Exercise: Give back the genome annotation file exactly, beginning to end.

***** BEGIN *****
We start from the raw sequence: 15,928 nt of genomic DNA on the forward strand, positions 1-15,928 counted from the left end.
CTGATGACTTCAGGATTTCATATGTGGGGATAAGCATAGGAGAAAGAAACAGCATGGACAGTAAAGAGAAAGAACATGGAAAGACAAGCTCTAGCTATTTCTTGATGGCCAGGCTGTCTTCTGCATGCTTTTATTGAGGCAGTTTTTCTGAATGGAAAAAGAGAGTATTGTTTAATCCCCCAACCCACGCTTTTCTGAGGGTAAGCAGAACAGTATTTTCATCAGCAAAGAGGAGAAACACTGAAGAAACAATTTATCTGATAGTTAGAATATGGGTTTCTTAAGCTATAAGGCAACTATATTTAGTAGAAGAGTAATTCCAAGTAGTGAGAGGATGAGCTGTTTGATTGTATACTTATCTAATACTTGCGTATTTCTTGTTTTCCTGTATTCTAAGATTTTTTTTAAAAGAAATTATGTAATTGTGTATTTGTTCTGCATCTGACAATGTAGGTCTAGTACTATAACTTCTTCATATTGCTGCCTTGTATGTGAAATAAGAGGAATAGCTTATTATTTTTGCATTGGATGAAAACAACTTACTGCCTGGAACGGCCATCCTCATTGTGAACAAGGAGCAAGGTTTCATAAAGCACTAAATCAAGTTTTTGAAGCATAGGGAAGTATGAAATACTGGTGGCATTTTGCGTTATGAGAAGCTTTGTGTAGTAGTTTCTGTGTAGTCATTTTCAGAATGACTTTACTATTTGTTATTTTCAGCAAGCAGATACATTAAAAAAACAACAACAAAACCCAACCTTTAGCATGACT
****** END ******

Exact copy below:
We start from the raw sequence: 15,928 nt of genomic DNA on the forward strand, positions 1-15,928 counted from the left end.
CTGATGACTTCAGGATTTCATATGTGGGGATAAGCATAGGAGAAAGAAACAGCATGGACAGTAAAGAGAAAGAACATGGAAAGACAAGCTCTAGCTATTTCTTGATGGCCAGGCTGTCTTCTGCATGCTTTTATTGAGGCAGTTTTTCTGAATGGAAAAAGAGAGTATTGTTTAATCCCCCAACCCACGCTTTTCTGAGGGTAAGCAGAACAGTATTTTCATCAGCAAAGAGGAGAAACACTGAAGAAACAATTTATCTGATAGTTAGAATATGGGTTTCTTAAGCTATAAGGCAACTATATTTAGTAGAAGAGTAATTCCAAGTAGTGAGAGGATGAGCTGTTTGATTGTATACTTATCTAATACTTGCGTATTTCTTGTTTTCCTGTATTCTAAGATTTTTTTTAAAAGAAATTATGTAATTGTGTATTTGTTCTGCATCTGACAATGTAGGTCTAGTACTATAACTTCTTCATATTGCTGCCTTGTATGTGAAATAAGAGGAATAGCTTATTATTTTTGCATTGGATGAAAACAACTTACTGCCTGGAACGGCCATCCTCATTGTGAACAAGGAGCAAGGTTTCATAAAGCACTAAATCAAGTTTTTGAAGCATAGGGAAGTATGAAATACTGGTGGCATTTTGCGTTATGAGAAGCTTTGTGTAGTAGTTTCTGTGTAGTCATTTTCAGAATGACTTTACTATTTGTTATTTTCAGCAAGCAGATACATTAAAAAAACAACAACAAAACCCAACCTTTAGCATGACT